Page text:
Israel and Lebanon have agreed to a framework for talks to end the longtime dispute over borders to be mediated by the United States.
The two countries are still in a formal state of war, notably waged in 1982 and 2006; as well as multiple other military conflicts. They are today separated by the so-called “Blue Line” set by the United Nations 7 June 2000 to determine Israel’s full withdrawal from Lebanon. This demarcation is only meters shy of the preceding 1949 “Green Line” along armistice lines set in the aftermath of the 1948 Arab–Israeli War that broke out when 7 Arab armies attacked the newly-founded Jewish State; which in turn had been based on the 1923 line set by the League of Nations to separate former French and British Mandates.
Lebanon has long refused to negotiate permanent borders with Israel, which Beirut leaders believed would be tantamount to recognition of the Jewish State.
The two countries have also maintained a lengthy dispute over natural gas exploration in the eastern Mediterranean Sea, and Israeli Energy Minister Yuval Steinitz confirmed the U.S.-brokered talks will include maritime boundaries. An area of the Mediterranean Sea on the edge of three Lebanese offshore energy blocks has been a major point of contention.
The U.S. State Department welcomed the agreement and said it had taken three years of diplomacy to achieve. According to Secretary of State Mike Pompeo, the discussions “have the potential to yield greater stability, security, and prosperity for Lebanese and Israeli citizens alike.”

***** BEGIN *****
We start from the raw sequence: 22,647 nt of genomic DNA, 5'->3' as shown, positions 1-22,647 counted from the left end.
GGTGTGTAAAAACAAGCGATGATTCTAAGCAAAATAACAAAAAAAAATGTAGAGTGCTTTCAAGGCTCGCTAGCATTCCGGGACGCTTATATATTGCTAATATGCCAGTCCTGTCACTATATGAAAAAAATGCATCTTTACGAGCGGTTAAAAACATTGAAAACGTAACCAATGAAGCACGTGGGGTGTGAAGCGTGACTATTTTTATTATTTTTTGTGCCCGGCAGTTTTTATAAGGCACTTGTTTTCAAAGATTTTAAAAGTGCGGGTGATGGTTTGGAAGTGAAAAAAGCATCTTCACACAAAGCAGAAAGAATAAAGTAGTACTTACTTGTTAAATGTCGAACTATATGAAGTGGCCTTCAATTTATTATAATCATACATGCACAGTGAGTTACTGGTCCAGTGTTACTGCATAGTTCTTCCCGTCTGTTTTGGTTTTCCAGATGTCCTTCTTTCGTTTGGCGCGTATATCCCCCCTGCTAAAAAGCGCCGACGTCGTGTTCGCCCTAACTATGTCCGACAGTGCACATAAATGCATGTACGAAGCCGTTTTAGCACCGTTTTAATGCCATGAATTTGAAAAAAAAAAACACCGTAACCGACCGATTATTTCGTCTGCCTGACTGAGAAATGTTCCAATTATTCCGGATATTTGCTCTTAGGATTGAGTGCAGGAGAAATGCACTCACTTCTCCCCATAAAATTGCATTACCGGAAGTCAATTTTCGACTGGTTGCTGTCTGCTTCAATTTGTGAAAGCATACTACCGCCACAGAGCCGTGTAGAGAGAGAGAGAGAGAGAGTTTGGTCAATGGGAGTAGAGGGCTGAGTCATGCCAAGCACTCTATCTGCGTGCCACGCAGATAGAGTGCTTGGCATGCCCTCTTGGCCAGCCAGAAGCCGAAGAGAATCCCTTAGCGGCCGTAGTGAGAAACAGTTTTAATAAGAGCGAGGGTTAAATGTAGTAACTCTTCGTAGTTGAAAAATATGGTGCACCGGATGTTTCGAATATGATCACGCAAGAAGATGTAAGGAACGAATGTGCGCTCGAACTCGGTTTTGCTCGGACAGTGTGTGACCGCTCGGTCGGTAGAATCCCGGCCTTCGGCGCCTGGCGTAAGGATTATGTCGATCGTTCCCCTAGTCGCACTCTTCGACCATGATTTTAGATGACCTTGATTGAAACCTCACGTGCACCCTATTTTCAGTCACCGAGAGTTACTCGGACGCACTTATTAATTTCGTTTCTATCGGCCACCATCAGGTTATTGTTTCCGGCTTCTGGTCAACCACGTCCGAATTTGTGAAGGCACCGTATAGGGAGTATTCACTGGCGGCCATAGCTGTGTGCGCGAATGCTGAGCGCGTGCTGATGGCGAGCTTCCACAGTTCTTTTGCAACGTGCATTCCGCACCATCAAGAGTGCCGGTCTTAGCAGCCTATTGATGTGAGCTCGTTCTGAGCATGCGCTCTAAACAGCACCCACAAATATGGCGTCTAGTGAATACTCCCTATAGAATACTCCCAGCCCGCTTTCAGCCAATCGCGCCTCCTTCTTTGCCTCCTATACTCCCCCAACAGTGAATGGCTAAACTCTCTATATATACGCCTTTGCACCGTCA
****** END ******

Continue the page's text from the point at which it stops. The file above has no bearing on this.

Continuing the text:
Assistant Secretary of State for Near Eastern Affairs David Schenker informed reporters in a telephone briefing that he will represent the United States in the negotiations, which are slated to begin in the week of 12 October.
Lebanese Parliament Speaker Nabih Berri insisted the upcoming talks are aimed at “a framework agreement, not a final one.” Berri’s statements come less than a month after Washington imposed sanctions on his top aide for corruption and financially enabling Hezbollah, the Iran-backed Lebanese group which the Trump Administration has designated as a terrorist organization.
The heavily armed Hezbollah was Israel’s chief combatant during the Second Lebanon War in 2006.
Beirut’s agreement with Israel comes as Lebanon faces its worst crisis since its 1975-1990 civil war. Deep political turmoil marked by mass protest has been ongoing for a year now, and the country’s financial meltdown was further compounded by a massive port explosion that devastated the capital on 4 August and killed nearly 200 people.
It also follows the historic signing of the Abraham Accords in Washington between Israel and two Gulf Arab states to normalize relations.